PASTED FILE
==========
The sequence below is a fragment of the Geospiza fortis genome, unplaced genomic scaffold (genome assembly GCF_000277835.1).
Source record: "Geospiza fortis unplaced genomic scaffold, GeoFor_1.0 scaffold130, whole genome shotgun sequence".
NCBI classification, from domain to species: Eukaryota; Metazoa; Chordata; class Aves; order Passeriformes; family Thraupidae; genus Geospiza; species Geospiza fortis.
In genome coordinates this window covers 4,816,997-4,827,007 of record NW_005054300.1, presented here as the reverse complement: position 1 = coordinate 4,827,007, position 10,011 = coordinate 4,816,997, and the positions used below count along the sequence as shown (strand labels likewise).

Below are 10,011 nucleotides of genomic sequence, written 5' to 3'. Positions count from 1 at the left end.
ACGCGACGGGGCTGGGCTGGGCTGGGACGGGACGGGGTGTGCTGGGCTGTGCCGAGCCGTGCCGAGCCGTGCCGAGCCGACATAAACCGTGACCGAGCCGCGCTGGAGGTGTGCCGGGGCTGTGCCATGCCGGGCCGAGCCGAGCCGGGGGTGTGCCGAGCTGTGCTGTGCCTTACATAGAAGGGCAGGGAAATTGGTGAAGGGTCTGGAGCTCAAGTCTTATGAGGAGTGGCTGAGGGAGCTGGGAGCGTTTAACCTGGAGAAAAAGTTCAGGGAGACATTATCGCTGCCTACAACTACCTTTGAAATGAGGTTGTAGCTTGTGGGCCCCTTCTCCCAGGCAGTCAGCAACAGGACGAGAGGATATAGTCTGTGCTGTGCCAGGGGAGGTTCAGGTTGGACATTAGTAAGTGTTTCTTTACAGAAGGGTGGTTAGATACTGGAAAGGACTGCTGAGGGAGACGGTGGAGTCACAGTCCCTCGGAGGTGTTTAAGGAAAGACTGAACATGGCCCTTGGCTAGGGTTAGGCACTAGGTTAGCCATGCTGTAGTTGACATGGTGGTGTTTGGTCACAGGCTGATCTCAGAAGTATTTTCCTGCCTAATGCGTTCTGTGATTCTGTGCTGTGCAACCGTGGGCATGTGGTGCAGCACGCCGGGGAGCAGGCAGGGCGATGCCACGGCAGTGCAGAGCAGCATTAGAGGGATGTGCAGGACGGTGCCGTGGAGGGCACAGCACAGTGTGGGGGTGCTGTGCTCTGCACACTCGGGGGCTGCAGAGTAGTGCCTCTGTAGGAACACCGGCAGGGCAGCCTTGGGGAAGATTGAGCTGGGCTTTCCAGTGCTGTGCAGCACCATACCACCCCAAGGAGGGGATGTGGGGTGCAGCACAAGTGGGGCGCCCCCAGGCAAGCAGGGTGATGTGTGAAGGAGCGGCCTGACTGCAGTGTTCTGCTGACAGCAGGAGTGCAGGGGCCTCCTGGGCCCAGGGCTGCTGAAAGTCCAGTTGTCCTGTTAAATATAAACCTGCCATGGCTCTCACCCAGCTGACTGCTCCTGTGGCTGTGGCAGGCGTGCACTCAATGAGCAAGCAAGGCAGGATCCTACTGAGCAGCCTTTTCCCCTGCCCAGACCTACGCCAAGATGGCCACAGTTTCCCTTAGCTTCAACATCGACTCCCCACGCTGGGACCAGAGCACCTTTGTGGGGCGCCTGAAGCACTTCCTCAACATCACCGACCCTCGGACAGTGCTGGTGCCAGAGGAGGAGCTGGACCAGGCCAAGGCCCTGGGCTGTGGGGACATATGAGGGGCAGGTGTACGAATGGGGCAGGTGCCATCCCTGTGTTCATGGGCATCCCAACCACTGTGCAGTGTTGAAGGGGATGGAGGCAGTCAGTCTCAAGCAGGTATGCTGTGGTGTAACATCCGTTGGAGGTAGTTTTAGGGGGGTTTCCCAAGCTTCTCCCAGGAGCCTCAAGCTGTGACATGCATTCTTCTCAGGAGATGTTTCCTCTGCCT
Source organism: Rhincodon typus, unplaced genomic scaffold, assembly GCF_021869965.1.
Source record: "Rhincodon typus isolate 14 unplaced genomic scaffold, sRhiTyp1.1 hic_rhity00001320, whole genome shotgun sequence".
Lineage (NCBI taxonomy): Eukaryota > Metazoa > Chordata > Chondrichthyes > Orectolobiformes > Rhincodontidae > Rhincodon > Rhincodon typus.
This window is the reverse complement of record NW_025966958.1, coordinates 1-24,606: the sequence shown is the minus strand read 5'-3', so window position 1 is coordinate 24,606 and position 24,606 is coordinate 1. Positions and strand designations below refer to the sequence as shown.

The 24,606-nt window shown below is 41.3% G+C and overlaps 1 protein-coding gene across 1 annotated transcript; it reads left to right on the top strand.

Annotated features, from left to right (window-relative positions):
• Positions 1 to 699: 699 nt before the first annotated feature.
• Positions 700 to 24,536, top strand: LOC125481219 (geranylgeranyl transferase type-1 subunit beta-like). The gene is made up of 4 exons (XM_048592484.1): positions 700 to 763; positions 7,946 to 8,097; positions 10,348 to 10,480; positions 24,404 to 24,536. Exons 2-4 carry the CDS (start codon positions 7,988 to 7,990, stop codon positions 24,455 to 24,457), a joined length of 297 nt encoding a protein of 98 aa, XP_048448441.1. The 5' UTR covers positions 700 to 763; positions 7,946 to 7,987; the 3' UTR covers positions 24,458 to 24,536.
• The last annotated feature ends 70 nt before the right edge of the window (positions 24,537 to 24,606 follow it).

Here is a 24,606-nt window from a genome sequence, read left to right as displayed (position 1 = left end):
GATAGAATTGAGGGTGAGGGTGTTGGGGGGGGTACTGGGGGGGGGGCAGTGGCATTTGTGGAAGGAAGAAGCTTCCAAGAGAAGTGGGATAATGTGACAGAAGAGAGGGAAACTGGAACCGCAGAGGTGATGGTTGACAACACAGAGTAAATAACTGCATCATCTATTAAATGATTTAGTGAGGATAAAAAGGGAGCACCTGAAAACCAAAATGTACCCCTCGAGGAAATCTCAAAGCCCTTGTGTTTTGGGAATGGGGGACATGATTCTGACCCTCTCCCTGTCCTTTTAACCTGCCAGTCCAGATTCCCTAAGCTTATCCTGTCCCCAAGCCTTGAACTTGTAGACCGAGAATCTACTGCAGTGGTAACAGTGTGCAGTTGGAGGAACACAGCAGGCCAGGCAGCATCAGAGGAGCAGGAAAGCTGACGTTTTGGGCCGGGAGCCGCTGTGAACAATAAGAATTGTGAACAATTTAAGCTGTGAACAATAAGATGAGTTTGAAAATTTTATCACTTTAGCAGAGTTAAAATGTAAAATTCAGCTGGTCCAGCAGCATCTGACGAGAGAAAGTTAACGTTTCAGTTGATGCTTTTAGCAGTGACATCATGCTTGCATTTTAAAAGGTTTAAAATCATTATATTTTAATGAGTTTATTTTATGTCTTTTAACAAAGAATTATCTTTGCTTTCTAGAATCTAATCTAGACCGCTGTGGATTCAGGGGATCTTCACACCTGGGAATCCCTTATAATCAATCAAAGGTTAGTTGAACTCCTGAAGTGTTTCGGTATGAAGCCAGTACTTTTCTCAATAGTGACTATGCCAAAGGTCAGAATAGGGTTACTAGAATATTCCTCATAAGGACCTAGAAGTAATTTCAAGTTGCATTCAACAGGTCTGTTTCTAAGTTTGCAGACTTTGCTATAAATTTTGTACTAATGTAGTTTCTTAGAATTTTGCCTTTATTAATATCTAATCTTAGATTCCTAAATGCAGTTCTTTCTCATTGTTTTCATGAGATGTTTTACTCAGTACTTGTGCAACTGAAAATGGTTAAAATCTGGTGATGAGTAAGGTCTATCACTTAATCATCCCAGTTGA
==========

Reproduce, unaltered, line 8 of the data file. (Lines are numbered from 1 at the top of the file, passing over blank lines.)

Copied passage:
Source record: "Rhincodon typus isolate 14 unplaced genomic scaffold, sRhiTyp1.1 hic_rhity00001320, whole genome shotgun sequence".